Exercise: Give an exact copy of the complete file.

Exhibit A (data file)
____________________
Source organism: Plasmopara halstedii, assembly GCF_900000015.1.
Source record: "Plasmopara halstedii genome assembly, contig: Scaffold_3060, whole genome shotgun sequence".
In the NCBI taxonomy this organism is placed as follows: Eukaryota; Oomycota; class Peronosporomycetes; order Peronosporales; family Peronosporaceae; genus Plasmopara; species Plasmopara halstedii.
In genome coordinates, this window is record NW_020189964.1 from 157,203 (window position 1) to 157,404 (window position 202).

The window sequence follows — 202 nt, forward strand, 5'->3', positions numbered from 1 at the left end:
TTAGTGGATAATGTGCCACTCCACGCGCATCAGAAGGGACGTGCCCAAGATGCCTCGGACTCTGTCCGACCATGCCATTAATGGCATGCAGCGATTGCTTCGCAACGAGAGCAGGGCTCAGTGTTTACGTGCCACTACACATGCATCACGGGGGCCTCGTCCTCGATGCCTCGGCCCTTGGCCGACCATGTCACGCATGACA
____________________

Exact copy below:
Source organism: Plasmopara halstedii, assembly GCF_900000015.1.
Source record: "Plasmopara halstedii genome assembly, contig: Scaffold_3060, whole genome shotgun sequence".
In the NCBI taxonomy this organism is placed as follows: Eukaryota; Oomycota; class Peronosporomycetes; order Peronosporales; family Peronosporaceae; genus Plasmopara; species Plasmopara halstedii.
In genome coordinates, this window is record NW_020189964.1 from 157,203 (window position 1) to 157,404 (window position 202).

The window sequence follows — 202 nt, forward strand, 5'->3', positions numbered from 1 at the left end:
TTAGTGGATAATGTGCCACTCCACGCGCATCAGAAGGGACGTGCCCAAGATGCCTCGGACTCTGTCCGACCATGCCATTAATGGCATGCAGCGATTGCTTCGCAACGAGAGCAGGGCTCAGTGTTTACGTGCCACTACACATGCATCACGGGGGCCTCGTCCTCGATGCCTCGGCCCTTGGCCGACCATGTCACGCATGACA